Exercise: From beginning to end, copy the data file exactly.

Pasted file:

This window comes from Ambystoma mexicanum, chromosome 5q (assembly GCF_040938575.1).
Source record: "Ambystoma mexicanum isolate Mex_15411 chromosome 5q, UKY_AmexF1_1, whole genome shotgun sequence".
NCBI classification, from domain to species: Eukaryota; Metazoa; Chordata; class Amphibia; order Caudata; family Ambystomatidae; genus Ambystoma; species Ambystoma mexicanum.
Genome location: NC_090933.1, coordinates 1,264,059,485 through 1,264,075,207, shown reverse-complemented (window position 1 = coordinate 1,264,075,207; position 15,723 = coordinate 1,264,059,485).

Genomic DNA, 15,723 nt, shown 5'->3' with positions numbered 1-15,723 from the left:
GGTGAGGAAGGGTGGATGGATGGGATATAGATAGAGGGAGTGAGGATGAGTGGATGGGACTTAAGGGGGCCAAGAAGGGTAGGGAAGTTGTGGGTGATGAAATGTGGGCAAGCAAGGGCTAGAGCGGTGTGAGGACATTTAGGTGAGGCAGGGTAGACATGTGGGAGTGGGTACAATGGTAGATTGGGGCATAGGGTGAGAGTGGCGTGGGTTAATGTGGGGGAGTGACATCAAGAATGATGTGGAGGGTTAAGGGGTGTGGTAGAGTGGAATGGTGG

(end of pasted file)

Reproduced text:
This window comes from Ambystoma mexicanum, chromosome 5q (assembly GCF_040938575.1).
Source record: "Ambystoma mexicanum isolate Mex_15411 chromosome 5q, UKY_AmexF1_1, whole genome shotgun sequence".
NCBI classification, from domain to species: Eukaryota; Metazoa; Chordata; class Amphibia; order Caudata; family Ambystomatidae; genus Ambystoma; species Ambystoma mexicanum.
Genome location: NC_090933.1, coordinates 1,264,059,485 through 1,264,075,207, shown reverse-complemented (window position 1 = coordinate 1,264,075,207; position 15,723 = coordinate 1,264,059,485).

Genomic DNA, 15,723 nt, shown 5'->3' with positions numbered 1-15,723 from the left:
GGTGAGGAAGGGTGGATGGATGGGATATAGATAGAGGGAGTGAGGATGAGTGGATGGGACTTAAGGGGGCCAAGAAGGGTAGGGAAGTTGTGGGTGATGAAATGTGGGCAAGCAAGGGCTAGAGCGGTGTGAGGACATTTAGGTGAGGCAGGGTAGACATGTGGGAGTGGGTACAATGGTAGATTGGGGCATAGGGTGAGAGTGGCGTGGGTTAATGTGGGGGAGTGACATCAAGAATGATGTGGAGGGTTAAGGGGTGTGGTAGAGTGGAATGGTGG